Ravens director of player engagement Harry Swayne has been in communication with Waller, but other team officials are not allowed to talk to him while he’s suspended. Essentially, the team is in wait-and-see mode. The Ravens are not counting on him at all, but if Waller was reinstated, it seems like they’d be inclined to at least give him a look over the summer.
Ten quick thoughts
1) I get that the Ravens have far bigger needs, but it would be a missed opportunity if the team doesn’t take a shot at a mid-round running back. There’s way too much talent in this class to be ignored.
2) That so many wide receivers, tight ends and running backs are expected to go in rounds two through four reinforces how costly it was for the Ravens to miss out on that third-round compensatory pick and get a sixth-rounder instead. I know you can’t script things like this, but the Ravens could’ve exited the first two days of the draft with two receivers, a tight end and a running back or an offensive lineman. They’ll have to settle for three of those pieces.
3) Fascinating stat by Pro Football Focus that speaks to the lack of big-play ability for the Ravens last year: Ravens wide receivers had just 403 yards after the catch, which ranked 31st in the league and was more than only the Buffalo Bills (373). To put that in perspective, Pittsburgh Steelers receivers had a league-leading 1,162 yards after the catch.
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4) I know the attitude is: “They’re Cleveland, they’ll find a way to mess it up.” However, the Browns are in position to add Saquon Barkley and a potential franchise quarterback to an offense that includes a solid offensive line, dynamic wide receiver Josh Gordon and burgeoning tight end David Njoku. They have a ton of draft picks and a lot of salary cap space to add more pieces, too.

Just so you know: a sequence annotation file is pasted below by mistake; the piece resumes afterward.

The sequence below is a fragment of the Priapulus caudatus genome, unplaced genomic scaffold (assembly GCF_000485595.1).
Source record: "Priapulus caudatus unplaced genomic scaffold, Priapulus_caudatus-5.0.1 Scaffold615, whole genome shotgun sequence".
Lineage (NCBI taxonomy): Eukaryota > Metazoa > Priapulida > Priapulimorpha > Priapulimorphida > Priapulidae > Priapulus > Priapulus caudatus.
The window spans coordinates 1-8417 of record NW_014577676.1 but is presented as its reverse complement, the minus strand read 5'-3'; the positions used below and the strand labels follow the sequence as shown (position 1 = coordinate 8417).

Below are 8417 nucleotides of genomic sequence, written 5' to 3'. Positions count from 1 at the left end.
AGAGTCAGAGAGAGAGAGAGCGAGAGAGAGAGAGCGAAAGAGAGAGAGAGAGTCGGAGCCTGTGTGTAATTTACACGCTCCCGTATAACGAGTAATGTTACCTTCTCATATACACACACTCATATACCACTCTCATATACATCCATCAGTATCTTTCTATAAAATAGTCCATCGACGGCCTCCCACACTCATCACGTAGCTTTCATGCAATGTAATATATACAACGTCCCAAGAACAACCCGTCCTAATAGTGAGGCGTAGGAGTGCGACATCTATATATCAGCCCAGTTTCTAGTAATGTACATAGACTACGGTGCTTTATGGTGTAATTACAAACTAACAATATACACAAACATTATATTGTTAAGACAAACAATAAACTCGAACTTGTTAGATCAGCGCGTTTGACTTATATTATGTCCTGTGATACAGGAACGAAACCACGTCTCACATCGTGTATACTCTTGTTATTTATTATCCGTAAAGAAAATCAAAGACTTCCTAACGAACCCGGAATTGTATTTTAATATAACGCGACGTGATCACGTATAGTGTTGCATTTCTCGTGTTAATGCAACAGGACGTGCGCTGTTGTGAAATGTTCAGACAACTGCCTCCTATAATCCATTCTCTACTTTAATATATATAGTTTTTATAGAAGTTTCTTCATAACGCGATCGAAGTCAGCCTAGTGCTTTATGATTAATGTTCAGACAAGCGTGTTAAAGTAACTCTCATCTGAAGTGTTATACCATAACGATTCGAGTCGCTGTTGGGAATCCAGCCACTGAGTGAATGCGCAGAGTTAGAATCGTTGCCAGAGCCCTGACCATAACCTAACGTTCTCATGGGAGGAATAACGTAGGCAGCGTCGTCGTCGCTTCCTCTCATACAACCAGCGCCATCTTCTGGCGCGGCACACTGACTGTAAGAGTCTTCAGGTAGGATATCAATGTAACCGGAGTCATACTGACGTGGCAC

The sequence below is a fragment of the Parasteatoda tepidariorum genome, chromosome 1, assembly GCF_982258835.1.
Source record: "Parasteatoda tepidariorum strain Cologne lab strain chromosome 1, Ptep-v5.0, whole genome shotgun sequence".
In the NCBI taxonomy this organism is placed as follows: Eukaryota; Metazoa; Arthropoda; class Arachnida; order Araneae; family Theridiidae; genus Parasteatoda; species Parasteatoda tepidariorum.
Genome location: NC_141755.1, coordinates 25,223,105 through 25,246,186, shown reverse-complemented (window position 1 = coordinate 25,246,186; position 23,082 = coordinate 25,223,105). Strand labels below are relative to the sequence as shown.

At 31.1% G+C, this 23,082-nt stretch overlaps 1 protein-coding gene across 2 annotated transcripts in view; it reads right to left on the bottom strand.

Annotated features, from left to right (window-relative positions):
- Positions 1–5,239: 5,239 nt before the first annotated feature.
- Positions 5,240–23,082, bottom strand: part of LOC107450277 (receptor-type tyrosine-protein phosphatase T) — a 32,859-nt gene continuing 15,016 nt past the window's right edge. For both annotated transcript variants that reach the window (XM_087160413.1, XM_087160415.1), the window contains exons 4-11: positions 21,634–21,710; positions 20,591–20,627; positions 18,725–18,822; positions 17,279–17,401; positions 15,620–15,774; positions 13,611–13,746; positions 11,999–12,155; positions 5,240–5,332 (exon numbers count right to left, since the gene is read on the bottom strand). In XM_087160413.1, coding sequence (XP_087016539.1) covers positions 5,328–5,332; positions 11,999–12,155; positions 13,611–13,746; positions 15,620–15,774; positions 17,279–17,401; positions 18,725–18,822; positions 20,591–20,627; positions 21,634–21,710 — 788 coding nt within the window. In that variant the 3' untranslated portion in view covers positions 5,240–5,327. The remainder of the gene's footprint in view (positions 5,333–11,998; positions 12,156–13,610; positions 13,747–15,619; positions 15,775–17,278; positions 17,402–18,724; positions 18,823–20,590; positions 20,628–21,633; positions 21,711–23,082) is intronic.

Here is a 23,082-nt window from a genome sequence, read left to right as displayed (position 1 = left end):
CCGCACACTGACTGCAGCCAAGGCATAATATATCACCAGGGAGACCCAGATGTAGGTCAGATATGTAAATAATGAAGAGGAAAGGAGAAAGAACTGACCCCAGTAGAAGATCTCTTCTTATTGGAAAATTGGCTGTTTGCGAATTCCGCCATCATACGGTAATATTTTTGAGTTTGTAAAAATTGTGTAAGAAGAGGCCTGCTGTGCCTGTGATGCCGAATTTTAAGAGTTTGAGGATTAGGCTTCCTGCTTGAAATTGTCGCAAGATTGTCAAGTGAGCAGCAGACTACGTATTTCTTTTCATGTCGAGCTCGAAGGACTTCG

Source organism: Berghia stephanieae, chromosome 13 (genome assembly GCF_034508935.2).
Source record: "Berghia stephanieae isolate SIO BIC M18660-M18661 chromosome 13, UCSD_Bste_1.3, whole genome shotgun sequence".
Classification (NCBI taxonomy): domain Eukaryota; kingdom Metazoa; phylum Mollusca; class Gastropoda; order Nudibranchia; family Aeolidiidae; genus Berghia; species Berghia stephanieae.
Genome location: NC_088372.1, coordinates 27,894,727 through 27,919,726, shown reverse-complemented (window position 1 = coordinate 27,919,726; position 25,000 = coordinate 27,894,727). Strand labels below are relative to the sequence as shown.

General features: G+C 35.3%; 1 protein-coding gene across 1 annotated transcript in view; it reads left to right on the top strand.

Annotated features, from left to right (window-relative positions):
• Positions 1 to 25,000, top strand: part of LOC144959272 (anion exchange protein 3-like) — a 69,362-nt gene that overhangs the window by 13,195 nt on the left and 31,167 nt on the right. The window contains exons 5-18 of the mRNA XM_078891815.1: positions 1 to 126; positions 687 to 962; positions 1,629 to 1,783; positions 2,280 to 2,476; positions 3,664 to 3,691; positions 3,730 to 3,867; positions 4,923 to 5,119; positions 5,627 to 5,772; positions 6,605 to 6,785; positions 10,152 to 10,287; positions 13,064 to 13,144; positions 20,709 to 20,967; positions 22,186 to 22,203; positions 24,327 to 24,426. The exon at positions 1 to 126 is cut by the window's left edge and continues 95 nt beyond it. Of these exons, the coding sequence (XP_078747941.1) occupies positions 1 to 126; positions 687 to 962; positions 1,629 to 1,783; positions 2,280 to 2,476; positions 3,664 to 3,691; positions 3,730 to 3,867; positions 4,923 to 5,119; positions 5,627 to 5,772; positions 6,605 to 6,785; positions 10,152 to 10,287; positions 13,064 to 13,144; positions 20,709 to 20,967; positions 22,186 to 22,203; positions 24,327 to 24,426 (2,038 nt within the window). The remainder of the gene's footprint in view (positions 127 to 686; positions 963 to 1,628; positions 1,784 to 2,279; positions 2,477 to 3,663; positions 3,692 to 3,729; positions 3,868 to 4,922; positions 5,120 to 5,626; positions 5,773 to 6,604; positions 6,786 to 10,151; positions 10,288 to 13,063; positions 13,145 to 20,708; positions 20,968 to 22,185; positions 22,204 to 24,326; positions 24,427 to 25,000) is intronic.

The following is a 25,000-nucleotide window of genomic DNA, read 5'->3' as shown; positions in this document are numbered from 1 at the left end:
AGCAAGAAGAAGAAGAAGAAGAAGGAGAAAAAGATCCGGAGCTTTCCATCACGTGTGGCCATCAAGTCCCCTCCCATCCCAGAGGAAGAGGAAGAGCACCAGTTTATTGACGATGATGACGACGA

5) It won’t be a popular sentiment among an understandably offensive-obsessed fan base, but I think the Ravens could do a lot worse than to use their first-rounder on one of the top inside linebackers: Edmunds, Smith or Rashaan Evans (16th overall might be a bit early for Evans). In that case, though, they’d probably have to use their next four or five picks on the offense.
6) Another player in the draft class who I love: Ohio State center Billy Price. He suffered a partially torn pec at the combine, but he should be a starter from from the start of his career. Strong and nasty, he’d be a good replacement for Ryan Jensen.
7) Speaking of Jensen, it sounds as if like he’s going to have a nice market in free agency. Everybody I spoke to at the combine last year said the Ravens had virtual no chance to re-sign defensive tackle Brandon Williams and we saw how that one ended up. I hesitate to make any declarations about Jensen, but he won’t come cheap.
8) Wide receiver-punt returner Michael Campanaro won’t be looking at the types of offers Jensen is, but he’ll do pretty well in free agency. In an underwhelming free-agent receiver market, teams are intrigued by his route-running and return ability. He’ll have some suitors.
9) My gut feeling on the two most likely pending free agents to re-sign with the Ravens: converted offensive lineman Crockett Gillmore and defensive end Brent Urban.
10) Perhaps general manager Ozzie Newsome was just being coy. However, I was surprised he didn’t express more urgency about signing middle linebacker C.J. Mosley to a contract extension. By now, I would have thought the Ravens would have had a little more than a preliminary conversation with Mosley’s agent back in January at the national championship game.